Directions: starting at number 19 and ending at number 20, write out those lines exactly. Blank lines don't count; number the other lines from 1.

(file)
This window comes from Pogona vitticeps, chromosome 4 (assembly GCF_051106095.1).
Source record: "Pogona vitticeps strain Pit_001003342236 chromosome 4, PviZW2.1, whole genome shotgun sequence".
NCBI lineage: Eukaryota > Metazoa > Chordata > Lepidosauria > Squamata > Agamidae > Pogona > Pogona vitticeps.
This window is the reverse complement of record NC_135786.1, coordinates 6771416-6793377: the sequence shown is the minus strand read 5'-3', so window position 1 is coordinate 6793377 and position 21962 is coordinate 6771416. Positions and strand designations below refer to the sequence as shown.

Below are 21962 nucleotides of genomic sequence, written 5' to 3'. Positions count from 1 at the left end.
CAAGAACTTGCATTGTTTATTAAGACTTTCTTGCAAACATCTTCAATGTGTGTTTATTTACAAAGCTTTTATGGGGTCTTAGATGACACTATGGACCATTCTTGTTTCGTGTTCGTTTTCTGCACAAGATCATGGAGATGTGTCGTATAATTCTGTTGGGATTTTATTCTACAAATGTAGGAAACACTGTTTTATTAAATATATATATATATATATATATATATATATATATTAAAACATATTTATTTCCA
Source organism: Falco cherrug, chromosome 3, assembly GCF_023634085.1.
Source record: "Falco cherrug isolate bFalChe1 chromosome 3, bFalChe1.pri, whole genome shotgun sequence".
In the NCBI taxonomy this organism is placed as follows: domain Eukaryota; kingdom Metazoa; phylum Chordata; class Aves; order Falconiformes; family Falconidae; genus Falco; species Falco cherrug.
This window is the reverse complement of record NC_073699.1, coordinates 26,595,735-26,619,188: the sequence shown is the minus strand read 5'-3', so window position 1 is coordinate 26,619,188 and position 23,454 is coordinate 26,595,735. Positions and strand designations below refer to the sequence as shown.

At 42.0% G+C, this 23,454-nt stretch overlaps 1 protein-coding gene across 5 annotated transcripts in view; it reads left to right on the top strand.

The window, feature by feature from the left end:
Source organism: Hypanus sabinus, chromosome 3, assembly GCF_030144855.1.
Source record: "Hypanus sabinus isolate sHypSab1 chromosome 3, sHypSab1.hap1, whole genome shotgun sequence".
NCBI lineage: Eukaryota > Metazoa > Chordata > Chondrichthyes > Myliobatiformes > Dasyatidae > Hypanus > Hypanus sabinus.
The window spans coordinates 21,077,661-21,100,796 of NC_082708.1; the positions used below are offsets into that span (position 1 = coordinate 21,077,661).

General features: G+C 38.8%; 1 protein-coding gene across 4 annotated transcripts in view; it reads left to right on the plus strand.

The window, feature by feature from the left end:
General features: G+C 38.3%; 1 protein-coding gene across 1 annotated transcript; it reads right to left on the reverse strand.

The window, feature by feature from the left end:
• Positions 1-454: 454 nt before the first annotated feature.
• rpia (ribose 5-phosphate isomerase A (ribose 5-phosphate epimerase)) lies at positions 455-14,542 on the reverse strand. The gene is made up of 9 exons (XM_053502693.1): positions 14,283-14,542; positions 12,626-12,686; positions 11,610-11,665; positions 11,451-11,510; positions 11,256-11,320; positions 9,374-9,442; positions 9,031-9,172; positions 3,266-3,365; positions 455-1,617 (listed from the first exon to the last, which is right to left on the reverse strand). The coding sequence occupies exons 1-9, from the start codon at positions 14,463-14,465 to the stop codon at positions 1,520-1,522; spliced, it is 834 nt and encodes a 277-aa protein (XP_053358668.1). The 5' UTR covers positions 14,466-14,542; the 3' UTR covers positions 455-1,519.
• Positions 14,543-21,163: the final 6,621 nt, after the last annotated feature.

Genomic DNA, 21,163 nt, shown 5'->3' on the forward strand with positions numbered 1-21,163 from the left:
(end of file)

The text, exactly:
General features: G+C 38.3%; 1 protein-coding gene across 1 annotated transcript; it reads right to left on the reverse strand.

The window, feature by feature from the left end: